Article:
Podcast Episode 12 | 12 min
Preaching During Easter
At Easter provide your hearers with a jolt of the familiar.
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Matt Woodley: In this episode we are going to be talking about Easter preaching with one of our featured preachers on PreachingToday.com, Lee Eclov. Lee, it’s great to have you here today.
Lee Eclov: Thank you, it’s great to be here.
MW: Lee, one of the reasons why we have you on is not only you’re a great preacher and we love your preaching, but you’ve preached a lot of Easter sermons. So how long have you been a pastor and how many Easter sermons have you preached?
LE: I’ve been a pastor almost 40 years, and I’ve preached 32 Easters.
MW: That’s excellent. Well, we like starting with preaching failures around here because it makes us feel better as preachers when we can know that a fine preacher like you has failed. So what is one of your least favorite Easter sermons? One that you’ve preached, not that someone else has preached.
LE: Well, I actually liked the sermon, it just wasn’t a good one for Easter. I preached on the sign of Jonah in Matthew, where Jesus speaks of this: “No sign will be given except …” I thought that was a really clever idea, but it was too complicated. I think it jolted people. It was just too complicated for an Easter Sunday.
MW: And it’s a bit of an obscure text as well.
LE: Yeah, and that’s what appealed to me until that week.
MW: Nice try though. We appreciate your effort there. So thanks for paving the way. I will not be doing that this Easter. But it does raise a point though—the simplicity of Easter preaching.
LE: Right, there’s this tension because you don’t want to just say what everybody already knows. That’s kind of a lie that folks say—well, just tell us the familiar thing. I want to help them grow. I’m not just here to give them an Easter card. But the structure of the sermon on Easter I think needs to be a little simpler. Not necessarily a simpler subject but simpler structure.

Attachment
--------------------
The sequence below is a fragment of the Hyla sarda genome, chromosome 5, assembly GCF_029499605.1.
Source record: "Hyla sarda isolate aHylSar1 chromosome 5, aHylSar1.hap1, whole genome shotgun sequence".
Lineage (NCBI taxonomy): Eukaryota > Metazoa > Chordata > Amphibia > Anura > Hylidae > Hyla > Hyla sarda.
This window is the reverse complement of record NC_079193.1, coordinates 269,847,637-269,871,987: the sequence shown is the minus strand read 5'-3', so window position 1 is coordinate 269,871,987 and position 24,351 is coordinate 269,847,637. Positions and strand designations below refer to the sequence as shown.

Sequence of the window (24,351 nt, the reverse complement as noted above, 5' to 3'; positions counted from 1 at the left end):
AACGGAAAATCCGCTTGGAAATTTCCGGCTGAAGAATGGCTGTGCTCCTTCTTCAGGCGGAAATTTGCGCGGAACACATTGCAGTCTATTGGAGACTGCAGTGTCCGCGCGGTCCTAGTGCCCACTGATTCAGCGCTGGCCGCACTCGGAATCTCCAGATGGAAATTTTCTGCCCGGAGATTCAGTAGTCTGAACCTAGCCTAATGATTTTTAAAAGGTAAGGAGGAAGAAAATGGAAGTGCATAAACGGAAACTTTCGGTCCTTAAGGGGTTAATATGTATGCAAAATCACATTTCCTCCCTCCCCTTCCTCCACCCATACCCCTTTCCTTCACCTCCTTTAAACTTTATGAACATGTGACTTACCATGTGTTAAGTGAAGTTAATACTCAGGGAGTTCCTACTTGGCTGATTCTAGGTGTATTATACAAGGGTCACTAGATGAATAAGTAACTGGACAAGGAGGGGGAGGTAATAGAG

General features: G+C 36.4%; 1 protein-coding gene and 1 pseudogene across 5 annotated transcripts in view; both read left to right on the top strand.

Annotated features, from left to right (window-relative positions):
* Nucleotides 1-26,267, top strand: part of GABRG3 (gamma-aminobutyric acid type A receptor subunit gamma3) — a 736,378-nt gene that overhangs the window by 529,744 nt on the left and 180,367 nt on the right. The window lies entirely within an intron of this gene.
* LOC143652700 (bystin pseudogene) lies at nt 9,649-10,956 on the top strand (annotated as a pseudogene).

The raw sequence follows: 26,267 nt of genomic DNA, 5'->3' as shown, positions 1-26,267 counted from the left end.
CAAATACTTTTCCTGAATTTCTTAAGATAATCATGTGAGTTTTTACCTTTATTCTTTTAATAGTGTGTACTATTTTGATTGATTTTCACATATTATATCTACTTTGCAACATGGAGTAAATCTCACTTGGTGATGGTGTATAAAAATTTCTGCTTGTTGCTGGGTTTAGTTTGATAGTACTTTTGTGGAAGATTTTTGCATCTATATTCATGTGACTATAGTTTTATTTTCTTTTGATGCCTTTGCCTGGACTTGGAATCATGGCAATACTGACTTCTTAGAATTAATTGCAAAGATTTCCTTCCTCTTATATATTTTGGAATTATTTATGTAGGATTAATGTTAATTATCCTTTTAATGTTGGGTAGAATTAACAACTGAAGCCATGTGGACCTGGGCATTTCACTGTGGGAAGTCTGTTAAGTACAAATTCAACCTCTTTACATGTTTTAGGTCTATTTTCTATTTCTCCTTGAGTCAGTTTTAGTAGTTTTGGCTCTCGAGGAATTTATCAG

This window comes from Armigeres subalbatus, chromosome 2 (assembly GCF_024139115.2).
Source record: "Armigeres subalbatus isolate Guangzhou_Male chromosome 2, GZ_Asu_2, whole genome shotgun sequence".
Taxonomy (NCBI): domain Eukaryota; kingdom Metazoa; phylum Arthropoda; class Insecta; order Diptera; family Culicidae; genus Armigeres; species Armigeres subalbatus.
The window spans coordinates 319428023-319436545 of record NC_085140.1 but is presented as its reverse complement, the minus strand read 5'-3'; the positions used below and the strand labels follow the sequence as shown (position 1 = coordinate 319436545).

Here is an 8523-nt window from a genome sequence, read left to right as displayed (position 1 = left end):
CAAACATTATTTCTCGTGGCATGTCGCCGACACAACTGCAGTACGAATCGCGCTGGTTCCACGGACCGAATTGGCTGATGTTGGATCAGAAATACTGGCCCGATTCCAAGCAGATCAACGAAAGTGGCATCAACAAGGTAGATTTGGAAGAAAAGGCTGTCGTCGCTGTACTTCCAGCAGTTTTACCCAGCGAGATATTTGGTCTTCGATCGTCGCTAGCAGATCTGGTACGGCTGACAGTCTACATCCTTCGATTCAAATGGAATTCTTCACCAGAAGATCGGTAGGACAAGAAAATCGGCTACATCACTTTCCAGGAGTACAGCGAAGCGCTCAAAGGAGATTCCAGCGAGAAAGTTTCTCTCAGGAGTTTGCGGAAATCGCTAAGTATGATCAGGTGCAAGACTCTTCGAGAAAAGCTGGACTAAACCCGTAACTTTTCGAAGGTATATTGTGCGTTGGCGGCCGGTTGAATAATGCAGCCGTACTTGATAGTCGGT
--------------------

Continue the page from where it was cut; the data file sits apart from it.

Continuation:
MW: Yeah, that makes a lot of sense. Well, that leads into our next question in exegeting our congregation on Easter Sunday morning. What are people longing for, what do people want to hear, why are they showing up for Easter Sunday?
LE: Well, they come because it is the great day of our faith and I think they come for that and to celebrate. I think they want to hear about the resurrection, but I don’t think anybody wants to just come and listen to something they already know—they’d doze off.
MW: You’ve used this phrase before: a jolt of the familiar. What do you mean by that?
LE: Right. You need to find in your text something that spurs, excites, or alerts the people to something and they think, Ah, I never thought of that before, or I’ve forgotten how great that is, or I didn’t know that was an implication, or I wonder what it was like to be there. Something that is a bit of a spiritual jolt that isn’t gratuitous.
John Stott was the former rector emeritus of All Souls Church in London, a prolific author and scholar, and a mentor to many Christian leaders around the globe.